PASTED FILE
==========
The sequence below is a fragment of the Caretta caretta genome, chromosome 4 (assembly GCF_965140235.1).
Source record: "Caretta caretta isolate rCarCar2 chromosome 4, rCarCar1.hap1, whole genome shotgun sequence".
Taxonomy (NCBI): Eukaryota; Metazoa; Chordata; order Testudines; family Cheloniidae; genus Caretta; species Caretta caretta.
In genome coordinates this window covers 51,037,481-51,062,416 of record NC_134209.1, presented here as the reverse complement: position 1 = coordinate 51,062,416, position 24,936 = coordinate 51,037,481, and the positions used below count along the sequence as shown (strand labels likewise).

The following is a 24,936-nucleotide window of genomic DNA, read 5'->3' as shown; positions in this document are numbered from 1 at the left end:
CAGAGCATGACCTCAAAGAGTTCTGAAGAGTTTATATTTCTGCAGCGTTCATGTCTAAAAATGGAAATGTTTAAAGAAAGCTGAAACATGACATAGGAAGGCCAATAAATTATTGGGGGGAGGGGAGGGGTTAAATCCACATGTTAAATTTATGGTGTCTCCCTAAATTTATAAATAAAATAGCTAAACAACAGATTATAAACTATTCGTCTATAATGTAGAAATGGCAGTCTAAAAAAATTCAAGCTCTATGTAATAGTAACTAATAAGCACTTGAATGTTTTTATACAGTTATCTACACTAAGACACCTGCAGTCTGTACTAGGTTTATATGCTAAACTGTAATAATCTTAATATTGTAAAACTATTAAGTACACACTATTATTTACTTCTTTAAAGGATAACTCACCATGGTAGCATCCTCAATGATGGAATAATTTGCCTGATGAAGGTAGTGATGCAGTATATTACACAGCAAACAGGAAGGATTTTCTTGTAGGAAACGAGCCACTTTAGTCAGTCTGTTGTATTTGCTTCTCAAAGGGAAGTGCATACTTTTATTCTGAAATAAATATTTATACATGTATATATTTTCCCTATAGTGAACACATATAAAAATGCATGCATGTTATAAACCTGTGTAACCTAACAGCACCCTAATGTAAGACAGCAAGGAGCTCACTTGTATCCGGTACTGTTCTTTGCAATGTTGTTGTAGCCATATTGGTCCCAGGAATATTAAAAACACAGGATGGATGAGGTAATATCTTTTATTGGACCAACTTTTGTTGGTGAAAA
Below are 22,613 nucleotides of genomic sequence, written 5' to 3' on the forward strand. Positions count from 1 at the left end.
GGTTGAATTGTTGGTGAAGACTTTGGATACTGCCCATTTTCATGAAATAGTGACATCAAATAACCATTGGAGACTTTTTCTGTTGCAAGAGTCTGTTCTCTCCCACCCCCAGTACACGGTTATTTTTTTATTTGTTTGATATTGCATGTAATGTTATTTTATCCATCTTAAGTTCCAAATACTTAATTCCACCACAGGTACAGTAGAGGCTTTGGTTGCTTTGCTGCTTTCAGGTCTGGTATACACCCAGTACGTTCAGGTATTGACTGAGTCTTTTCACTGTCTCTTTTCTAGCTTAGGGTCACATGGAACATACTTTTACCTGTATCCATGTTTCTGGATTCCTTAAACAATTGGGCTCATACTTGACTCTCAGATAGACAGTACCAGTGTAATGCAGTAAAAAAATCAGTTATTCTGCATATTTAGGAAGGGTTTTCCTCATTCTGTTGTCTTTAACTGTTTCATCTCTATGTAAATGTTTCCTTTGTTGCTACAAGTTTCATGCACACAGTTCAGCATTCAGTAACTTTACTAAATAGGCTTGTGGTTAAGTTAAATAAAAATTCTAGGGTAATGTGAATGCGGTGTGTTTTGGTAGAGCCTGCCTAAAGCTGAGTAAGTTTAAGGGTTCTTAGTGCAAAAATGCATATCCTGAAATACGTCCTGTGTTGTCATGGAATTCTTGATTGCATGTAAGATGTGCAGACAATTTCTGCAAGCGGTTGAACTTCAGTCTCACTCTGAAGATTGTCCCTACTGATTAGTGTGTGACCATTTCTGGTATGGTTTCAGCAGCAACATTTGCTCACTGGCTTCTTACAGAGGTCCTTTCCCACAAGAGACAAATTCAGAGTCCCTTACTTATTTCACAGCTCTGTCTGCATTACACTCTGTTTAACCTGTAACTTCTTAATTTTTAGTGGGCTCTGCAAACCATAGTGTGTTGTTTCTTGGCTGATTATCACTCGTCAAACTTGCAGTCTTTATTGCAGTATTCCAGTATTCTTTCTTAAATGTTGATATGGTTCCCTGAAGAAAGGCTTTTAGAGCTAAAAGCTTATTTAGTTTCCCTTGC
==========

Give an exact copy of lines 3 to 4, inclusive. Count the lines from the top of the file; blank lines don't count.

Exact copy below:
Taxonomy (NCBI): Eukaryota; Metazoa; Chordata; order Testudines; family Cheloniidae; genus Caretta; species Caretta caretta.
In genome coordinates this window covers 51,037,481-51,062,416 of record NC_134209.1, presented here as the reverse complement: position 1 = coordinate 51,062,416, position 24,936 = coordinate 51,037,481, and the positions used below count along the sequence as shown (strand labels likewise).